American Foreign Policy at the Crossroads: The Challenge of the Post-9/11 Era
08/09/2010 - 08/13/2010
Monday-Friday 09:00 AM - 05:00 PM
Public Affairs Center 107
Special Schedule: One-week immersion, August 9-13 (Monday-Friday) 9:00 am to 5:00 pm
As the United States faces an ever-widening array of international problems in the post-9/11 world, the challenge for the nation is to construct an effective foreign policy to support American interests while dealing with the threat of terrorism and managing situations a diverse as Iraq, Iran, and Afghanistan. To evaluate a framework for the future, the course begins with an exploration of the traditions and processes of American foreign policy. We consider the successes and failures of American foreign policy in the post-World War II period with particular attention to the experience in Vietnam. We then focus our attention on the foreign policy process itself and the major actors shaping its formulation. In the third and final course section, we consider and evaluate the major strategic choices available to policy makers as confront the myriad challenges before them.
Sources for the course include: John Lewis Gaddis, Strategies of Containment (2005), Zbigniew Brzezinski, Second Chance (2007), Robert Gordon Kaufman, In Defense of the Bush Doctrine, and selections from journals such as Foreign Affairs and International Security, and other sources. Readings are expected to be completed before the course.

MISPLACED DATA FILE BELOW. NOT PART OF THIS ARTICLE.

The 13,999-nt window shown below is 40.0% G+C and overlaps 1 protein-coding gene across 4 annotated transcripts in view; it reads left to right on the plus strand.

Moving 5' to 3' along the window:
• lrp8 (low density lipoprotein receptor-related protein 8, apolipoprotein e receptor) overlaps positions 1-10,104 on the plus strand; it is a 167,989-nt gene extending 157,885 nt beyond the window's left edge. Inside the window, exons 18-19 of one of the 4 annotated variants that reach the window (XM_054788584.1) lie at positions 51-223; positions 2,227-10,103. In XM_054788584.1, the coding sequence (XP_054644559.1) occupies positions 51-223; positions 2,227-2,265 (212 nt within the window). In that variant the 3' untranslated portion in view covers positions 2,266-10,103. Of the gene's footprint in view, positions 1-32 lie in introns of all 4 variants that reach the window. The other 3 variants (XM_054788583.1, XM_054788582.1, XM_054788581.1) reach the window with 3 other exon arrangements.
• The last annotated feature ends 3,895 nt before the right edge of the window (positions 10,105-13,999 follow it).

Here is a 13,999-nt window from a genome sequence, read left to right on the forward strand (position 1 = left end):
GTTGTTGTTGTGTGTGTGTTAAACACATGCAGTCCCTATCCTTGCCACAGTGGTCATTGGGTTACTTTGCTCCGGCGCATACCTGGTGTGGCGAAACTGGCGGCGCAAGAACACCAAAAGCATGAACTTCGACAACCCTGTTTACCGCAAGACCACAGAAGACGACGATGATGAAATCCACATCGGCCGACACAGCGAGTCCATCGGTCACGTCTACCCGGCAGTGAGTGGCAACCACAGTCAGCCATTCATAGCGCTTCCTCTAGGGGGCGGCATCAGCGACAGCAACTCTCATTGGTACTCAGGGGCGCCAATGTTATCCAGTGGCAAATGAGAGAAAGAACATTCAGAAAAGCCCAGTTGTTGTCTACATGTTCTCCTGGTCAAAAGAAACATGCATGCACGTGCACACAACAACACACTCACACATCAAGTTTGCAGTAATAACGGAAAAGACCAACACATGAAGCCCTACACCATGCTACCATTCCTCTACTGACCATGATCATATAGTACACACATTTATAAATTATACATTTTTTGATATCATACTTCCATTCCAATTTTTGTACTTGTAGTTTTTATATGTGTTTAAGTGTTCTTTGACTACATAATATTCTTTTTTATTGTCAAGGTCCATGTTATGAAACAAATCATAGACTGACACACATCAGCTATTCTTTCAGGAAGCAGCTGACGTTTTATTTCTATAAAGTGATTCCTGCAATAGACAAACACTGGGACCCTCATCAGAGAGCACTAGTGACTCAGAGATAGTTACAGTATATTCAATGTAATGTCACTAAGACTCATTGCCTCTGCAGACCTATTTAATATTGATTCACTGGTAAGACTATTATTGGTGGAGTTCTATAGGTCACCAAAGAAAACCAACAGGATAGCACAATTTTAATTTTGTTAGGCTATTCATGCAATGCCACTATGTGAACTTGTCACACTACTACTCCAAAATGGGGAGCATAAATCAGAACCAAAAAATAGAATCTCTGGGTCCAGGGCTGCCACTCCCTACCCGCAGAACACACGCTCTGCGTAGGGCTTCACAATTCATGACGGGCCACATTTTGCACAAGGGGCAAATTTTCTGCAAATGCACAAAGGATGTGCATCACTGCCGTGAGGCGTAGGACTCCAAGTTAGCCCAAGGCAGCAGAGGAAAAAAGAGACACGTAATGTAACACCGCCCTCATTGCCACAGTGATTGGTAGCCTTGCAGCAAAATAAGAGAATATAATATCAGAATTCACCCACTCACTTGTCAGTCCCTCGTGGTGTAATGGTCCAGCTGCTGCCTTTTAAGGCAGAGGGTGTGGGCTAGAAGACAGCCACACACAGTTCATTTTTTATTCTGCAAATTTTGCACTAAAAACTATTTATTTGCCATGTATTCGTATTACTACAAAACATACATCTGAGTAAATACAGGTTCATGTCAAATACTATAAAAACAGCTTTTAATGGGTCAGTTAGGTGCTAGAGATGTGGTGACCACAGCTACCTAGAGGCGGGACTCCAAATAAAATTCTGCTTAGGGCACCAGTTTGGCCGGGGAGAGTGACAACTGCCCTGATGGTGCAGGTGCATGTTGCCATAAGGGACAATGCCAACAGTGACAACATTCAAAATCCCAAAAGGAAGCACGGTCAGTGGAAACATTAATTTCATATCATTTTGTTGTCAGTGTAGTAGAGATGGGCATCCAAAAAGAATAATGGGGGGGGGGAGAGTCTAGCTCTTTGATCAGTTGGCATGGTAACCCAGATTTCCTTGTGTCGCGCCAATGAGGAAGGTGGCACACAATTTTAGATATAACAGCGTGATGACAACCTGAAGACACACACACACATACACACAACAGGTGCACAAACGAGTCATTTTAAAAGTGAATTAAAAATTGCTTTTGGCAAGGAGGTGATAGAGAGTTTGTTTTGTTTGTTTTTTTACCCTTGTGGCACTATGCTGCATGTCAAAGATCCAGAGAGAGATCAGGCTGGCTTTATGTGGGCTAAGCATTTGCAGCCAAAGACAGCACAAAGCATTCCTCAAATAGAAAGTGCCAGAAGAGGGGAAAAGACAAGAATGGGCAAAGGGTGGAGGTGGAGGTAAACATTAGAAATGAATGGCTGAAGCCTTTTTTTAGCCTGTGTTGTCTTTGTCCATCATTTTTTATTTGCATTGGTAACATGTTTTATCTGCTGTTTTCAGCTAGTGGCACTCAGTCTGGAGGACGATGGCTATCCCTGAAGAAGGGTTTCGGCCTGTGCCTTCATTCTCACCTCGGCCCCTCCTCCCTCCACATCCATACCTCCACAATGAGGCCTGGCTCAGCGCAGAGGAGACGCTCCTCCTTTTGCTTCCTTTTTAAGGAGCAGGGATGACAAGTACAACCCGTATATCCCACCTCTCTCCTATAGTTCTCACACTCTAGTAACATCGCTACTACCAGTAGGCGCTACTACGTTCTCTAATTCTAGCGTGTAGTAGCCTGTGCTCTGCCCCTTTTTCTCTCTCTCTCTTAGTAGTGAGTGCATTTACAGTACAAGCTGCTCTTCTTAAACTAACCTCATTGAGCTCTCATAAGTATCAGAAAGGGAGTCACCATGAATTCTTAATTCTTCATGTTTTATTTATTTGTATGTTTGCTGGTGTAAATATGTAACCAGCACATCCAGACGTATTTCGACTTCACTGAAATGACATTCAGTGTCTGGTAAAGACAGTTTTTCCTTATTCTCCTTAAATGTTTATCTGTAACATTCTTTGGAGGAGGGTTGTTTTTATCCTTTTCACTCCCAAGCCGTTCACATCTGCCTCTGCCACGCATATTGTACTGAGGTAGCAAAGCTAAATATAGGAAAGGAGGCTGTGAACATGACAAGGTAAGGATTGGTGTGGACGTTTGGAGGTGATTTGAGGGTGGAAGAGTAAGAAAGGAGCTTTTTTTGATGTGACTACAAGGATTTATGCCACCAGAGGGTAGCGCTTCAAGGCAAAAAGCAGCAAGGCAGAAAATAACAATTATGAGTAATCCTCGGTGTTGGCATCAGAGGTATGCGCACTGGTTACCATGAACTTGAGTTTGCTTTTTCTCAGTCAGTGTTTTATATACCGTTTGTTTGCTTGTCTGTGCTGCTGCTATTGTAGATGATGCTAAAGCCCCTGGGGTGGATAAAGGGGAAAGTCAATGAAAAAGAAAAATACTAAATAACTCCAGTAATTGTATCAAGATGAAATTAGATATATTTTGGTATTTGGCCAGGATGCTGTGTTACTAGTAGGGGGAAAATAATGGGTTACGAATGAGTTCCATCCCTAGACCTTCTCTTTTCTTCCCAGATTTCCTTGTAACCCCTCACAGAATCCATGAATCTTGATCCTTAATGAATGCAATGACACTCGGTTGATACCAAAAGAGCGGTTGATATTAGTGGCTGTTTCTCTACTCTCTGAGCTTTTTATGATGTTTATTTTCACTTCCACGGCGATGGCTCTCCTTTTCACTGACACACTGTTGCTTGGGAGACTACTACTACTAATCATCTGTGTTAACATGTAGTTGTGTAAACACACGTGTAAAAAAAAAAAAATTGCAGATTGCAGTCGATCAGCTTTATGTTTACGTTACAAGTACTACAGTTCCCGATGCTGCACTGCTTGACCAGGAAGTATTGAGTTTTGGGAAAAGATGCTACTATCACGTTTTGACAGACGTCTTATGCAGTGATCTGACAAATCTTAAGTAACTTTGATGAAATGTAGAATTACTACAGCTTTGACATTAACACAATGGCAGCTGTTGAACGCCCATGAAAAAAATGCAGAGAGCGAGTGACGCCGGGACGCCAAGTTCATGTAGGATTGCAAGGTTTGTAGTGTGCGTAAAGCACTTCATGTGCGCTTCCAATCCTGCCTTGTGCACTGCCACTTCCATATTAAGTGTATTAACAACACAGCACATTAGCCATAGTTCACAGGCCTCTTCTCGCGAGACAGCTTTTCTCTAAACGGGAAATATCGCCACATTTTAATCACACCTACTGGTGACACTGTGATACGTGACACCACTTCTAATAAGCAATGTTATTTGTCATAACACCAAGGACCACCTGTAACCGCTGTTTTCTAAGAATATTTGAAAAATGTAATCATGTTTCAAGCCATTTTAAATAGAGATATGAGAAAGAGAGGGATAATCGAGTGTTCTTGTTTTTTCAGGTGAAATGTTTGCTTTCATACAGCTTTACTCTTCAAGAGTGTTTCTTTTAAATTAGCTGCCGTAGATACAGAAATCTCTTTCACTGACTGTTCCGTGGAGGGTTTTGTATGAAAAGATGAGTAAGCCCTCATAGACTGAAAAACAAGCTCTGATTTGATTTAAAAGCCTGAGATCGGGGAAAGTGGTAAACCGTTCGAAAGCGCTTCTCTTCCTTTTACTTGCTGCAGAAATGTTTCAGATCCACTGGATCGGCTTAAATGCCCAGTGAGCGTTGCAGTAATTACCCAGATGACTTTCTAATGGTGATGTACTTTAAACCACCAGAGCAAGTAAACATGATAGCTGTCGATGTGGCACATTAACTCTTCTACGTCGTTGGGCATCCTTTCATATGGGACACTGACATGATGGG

Students will be graded on two short essays (due July 14 and August 4), a take-home final (due August 20), and participation.
Immersion courses are worth three units of credit and are academically as rigorous as a regular term course, only the class meetings are compressed into a very short time. Students interested in immersion courses should be aware that the syllabus usually requires that students prepare for up to a month prior to the first class meeting and complete assignments in the weeks following the course. Please click here for more information about immersion courses.
This course is not open to auditors.
This course is offered during August Immersion II; the deadline to withdraw and receive a tuition refund is Wednesday, June 30 at 5:00 pm.
A syllabus for this course is available at:
Douglas Foyle (A.B. Stanford; M.A. and Ph.D. Duke University) is the Douglas J. and Midge Bowen Bennet Associate Professor of Government with specialties in U.S. Foreign Policy, international security, and the influence of public opinion and elections on foreign policy. In addition to articles and book chapters on the 2003 Iraq War, world public opinion on the Bush Doctrine, and the diversionary use of force, his book Counting the Public In: Presidents, Public Opinion, and Foreign Policy (Columbia University Press, 1999) considers the role that public opinion has on American foreign policy decision making. Among other projects including a case study of the 2006 Dubai Ports World crisis, he is currently working on a book examining the influence of elections in foreign policy decision making. He is a recipient of Wesleyan's Binswanger Prize for Excellence in Teaching (2009). Click here for more information about Douglas Foyle.
Consent of Instructor Required: No
|Level: GLSP||Credits: 3||Enrollment Limit: 18|
Texts to purchase for this course:
John Lewis Gaddis, Strategies of Containment, revised expanded edition (2005),
Robert Gordon Kaufman, In Defense of the Bush Doctrine (2008),
Zbigniew Brzezinski, Second Chance (2007)
The rest of the reading will be through pdf's on Moodle.
READING MATERIALS ARE AVAILABLE AT BROAD STREET BOOKS, 45 BROAD STREET, MIDDLETOWN, 860-685-7323 Order your books online
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